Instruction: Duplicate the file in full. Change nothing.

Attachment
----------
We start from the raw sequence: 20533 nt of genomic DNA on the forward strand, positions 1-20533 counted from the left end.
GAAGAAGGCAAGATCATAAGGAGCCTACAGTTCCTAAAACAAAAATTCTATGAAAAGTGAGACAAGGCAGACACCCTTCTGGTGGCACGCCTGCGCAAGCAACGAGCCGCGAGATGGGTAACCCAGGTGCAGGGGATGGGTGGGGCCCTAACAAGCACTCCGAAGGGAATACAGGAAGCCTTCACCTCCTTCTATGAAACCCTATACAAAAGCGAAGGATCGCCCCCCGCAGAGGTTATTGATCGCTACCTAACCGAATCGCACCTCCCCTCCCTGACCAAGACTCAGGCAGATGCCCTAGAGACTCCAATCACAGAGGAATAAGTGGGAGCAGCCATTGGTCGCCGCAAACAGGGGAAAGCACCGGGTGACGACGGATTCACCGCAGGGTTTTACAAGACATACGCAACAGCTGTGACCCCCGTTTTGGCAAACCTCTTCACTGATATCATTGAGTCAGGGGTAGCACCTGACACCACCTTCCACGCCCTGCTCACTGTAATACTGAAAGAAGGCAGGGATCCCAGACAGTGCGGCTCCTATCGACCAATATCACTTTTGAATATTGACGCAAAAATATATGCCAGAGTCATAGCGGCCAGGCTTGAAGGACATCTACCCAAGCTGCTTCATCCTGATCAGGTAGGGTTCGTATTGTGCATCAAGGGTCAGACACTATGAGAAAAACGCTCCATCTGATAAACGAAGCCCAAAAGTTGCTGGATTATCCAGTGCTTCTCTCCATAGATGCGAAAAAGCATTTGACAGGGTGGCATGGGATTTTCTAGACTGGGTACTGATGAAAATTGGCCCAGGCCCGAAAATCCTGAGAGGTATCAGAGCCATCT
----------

We start from the raw sequence: 20533 nt of genomic DNA on the forward strand, positions 1-20533 counted from the left end.
GAAGAAGGCAAGATCATAAGGAGCCTACAGTTCCTAAAACAAAAATTCTATGAAAAGTGAGACAAGGCAGACACCCTTCTGGTGGCACGCCTGCGCAAGCAACGAGCCGCGAGATGGGTAACCCAGGTGCAGGGGATGGGTGGGGCCCTAACAAGCACTCCGAAGGGAATACAGGAAGCCTTCACCTCCTTCTATGAAACCCTATACAAAAGCGAAGGATCGCCCCCCGCAGAGGTTATTGATCGCTACCTAACCGAATCGCACCTCCCCTCCCTGACCAAGACTCAGGCAGATGCCCTAGAGACTCCAATCACAGAGGAATAAGTGGGAGCAGCCATTGGTCGCCGCAAACAGGGGAAAGCACCGGGTGACGACGGATTCACCGCAGGGTTTTACAAGACATACGCAACAGCTGTGACCCCCGTTTTGGCAAACCTCTTCACTGATATCATTGAGTCAGGGGTAGCACCTGACACCACCTTCCACGCCCTGCTCACTGTAATACTGAAAGAAGGCAGGGATCCCAGACAGTGCGGCTCCTATCGACCAATATCACTTTTGAATATTGACGCAAAAATATATGCCAGAGTCATAGCGGCCAGGCTTGAAGGACATCTACCCAAGCTGCTTCATCCTGATCAGGTAGGGTTCGTATTGTGCATCAAGGGTCAGACACTATGAGAAAAACGCTCCATCTGATAAACGAAGCCCAAAAGTTGCTGGATTATCCAGTGCTTCTCTCCATAGATGCGAAAAAGCATTTGACAGGGTGGCATGGGATTTTCTAGACTGGGTACTGATGAAAATTGGCCCAGGCCCGAAAATCCTGAGAGGTATCAGAGCCATCT